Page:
||Susan M. Recinella, Clinical Psychologist for mentally ill adults, and
Catholic Lay Minister to Families of the Executed|
The Legacy of August 9
By: Dale Recinella
At 12:25 p.m. retired Bishop John Snyder and Fr. Joe Maniangat,.
the priest for Floridaís death row from 1983 until 1999, don the vestments for this special Mass. My wife, Susan, tunes her guitar and sets out the music. Baptismal candle, water, pitcher and small towel are all neatly placed next to the chairs before the altar. Chrism for confirmation is at the corner of the altar. All is in readiness. As soon as count clears the officers will escort our brother to this prison chapel for his initiation into the Family of Faith.
Unlike the rugged individualism of some understandings of Christianity, our Catholic faith cherishes the reality of community, the Family of Faith. We are surrounded by brothers and sisters in faith throughout the world and throughout time. A cloud of witnesses testifies to the Truth of the Baptismal moment. Even when to the world we seem alone, the Family of Faith that is the Communion of Saints is standing for us and with us. We are never abandoned.
Today is Friday, August 9, 2002. What a day to be baptized and confirmed. Especially for a man who spent fifteen years on Floridaís death row and just received a life sentence in the spring. The blossoming of faith from the shadow of deathóthat is the legacy of August 9. He is still fighting to clear his name, to have the facts of his case revealed. Itís been so long, so many years waiting for the truth to come out. That is also part of the legacy of August 9.
As I reflect on this mystery of Godís ways, hidden truth revealed by Godís hand in Godís time, another prisoner comes to mind. He too seemed isolated and alone in a solitary cell, standing against insurmountable odds. The time was 1943. The place was Austria. The man was Franz Jagerstatter, a peasant farmer who prayed the Rosary constantly and received Communion daily. His wife and three children could not be with him during those long, dark nights of the soul in prison. He was truly alone with none but his God and his Family of Faith.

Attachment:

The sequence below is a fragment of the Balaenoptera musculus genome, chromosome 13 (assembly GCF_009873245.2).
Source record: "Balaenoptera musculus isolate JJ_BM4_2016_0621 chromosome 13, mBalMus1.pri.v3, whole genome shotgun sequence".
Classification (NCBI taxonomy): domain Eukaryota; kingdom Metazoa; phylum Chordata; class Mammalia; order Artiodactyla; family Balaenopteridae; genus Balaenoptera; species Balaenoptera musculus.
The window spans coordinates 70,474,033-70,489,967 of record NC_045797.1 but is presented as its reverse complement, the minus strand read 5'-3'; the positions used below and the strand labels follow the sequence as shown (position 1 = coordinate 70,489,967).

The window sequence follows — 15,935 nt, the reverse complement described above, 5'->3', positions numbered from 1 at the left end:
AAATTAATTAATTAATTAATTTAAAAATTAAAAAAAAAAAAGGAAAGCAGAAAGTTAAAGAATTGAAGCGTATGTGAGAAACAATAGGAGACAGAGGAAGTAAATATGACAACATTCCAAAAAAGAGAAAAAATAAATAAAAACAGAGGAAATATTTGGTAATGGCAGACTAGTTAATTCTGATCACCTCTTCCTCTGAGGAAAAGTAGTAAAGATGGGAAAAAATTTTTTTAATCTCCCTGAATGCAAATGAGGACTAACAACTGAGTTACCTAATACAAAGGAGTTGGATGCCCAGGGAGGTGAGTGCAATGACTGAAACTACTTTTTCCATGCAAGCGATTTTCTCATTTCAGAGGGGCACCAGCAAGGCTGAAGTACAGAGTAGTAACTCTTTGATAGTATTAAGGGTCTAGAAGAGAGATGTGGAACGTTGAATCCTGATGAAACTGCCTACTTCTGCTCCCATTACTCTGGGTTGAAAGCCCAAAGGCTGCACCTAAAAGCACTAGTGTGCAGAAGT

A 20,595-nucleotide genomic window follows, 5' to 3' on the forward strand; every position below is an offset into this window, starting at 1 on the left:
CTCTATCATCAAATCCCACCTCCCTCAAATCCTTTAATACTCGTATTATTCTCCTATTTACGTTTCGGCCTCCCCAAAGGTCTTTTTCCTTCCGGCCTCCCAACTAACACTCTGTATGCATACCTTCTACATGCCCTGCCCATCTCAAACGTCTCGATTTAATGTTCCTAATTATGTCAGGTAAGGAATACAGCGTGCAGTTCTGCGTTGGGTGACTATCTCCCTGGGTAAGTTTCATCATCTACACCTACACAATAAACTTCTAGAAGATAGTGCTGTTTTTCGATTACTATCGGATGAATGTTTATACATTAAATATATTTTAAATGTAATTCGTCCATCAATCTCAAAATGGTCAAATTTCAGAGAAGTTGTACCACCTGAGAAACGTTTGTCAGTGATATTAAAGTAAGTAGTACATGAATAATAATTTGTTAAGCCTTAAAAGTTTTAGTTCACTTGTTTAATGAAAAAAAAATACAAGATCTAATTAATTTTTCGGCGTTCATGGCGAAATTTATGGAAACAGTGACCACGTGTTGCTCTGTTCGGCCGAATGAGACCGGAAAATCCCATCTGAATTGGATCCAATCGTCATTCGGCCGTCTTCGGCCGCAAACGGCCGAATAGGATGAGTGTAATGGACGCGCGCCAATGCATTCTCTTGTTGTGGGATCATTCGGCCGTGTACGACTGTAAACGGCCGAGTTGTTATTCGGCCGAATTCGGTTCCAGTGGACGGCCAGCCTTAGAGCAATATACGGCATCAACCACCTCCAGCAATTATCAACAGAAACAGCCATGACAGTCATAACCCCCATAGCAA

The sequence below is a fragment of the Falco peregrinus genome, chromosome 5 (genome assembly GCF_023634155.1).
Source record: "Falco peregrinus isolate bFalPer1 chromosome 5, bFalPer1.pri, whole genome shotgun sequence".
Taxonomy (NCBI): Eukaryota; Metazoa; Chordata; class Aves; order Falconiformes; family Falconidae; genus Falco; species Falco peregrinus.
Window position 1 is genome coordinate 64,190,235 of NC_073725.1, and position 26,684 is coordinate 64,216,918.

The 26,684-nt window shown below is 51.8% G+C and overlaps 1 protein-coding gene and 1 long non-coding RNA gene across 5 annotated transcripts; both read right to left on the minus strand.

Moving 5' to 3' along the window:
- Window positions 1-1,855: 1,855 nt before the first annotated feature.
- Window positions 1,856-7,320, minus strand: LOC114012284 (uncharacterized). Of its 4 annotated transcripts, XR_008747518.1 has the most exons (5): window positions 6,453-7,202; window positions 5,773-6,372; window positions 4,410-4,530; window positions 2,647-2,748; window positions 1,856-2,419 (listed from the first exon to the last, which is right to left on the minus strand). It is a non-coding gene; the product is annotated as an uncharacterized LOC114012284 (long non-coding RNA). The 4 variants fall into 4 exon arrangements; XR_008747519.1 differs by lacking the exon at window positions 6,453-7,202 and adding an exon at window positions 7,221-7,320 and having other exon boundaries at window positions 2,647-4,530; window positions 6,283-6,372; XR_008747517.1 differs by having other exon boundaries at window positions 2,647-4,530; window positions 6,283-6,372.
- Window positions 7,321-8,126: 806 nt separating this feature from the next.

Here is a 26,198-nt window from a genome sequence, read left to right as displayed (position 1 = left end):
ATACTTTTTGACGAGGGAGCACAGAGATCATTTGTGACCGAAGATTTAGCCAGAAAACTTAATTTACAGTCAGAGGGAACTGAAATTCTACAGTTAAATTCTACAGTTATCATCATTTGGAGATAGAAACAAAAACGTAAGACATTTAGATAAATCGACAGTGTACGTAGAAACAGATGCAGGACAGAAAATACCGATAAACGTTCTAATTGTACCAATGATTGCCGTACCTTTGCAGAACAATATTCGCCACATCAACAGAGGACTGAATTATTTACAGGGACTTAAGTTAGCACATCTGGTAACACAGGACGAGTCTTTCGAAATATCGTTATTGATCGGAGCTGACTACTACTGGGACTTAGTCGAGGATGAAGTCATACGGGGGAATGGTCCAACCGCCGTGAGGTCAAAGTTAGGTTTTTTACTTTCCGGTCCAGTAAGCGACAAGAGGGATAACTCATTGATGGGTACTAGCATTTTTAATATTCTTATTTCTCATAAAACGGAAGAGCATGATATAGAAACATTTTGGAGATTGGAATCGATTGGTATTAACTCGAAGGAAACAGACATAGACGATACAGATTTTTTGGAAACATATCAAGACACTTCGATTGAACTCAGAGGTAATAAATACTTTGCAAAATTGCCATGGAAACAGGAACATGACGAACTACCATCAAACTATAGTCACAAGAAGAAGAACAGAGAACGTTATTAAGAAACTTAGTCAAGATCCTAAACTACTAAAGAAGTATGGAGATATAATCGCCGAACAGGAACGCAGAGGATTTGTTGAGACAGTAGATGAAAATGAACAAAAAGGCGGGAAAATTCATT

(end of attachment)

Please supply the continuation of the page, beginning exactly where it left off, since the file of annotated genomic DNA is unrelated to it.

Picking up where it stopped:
Those who loved him wanted to see him spared from further suffering. Friends and family exhorted him to give in, to compromise. Virtually everyone beseeched him to do whatever was necessary in order to get out of prison. What was necessary was to fight for Hitler.
God nourished Franz in his struggle against the pressure to conform. He prayed and fasted and refused to bear weapons for Hitler. He was beheaded at Brandenburg Prison in Berlin at 4 p.m. on August 9, 1943. He died apparently alone and unsung. To all involved in his execution, he must have seemed a fool, forgotten before his body even turned cold.
Then, against all odds, in the laboring of the next generation of that Family of Faith, his sacrifice was rediscovered. His story told. The solitary witness of his quiet refusal to compromise moral principles was discussed by the Bishops and Cardinals of the worldwide Catholic Church at the Second Vatican Council.
The side entrance door to the prison chapel at Union Correctional Institution swings open. Our brother is escorted inside. Itís time to begin. My wife and I, standing as his godparents, renew our vows of faith as he commits to his. His lifelong name is surrendered, yielding to the name Christopher, one who bears Christ. The water pours. The candle is lit. The chrism is touched to his forehead. For the first time, the consecrated bread, forever changed, touches his lips.
It is August 9. The Family of Faith is in jubilation. Aloneness has been vanquished again by Communion.
First published: The Florida Catholic, August 23, 2002
© 2002 Dale S. Recinella & The Florida Catholic.
Used with permission. All rights reserved.
No further reproduction or republication without prior written permission.
I Was In Prison
News & Updates
This ezine is targeted for people involved in prison ministry or in stopping the death penalty, we think you will find helpful information for people who are undecided about capital punishment, for those who have never experienced the inside of a jail or prison, and for those who feel called to participate through prayer and adoration.
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Dale S. Recinella
, Catholic Lay Chaplain, Florida Death Row and Solitary Confinement
Susan M. Recinella
, Clinical Psychologist for mentally ill adults, and
Catholic Lay Minister to Families of the Executed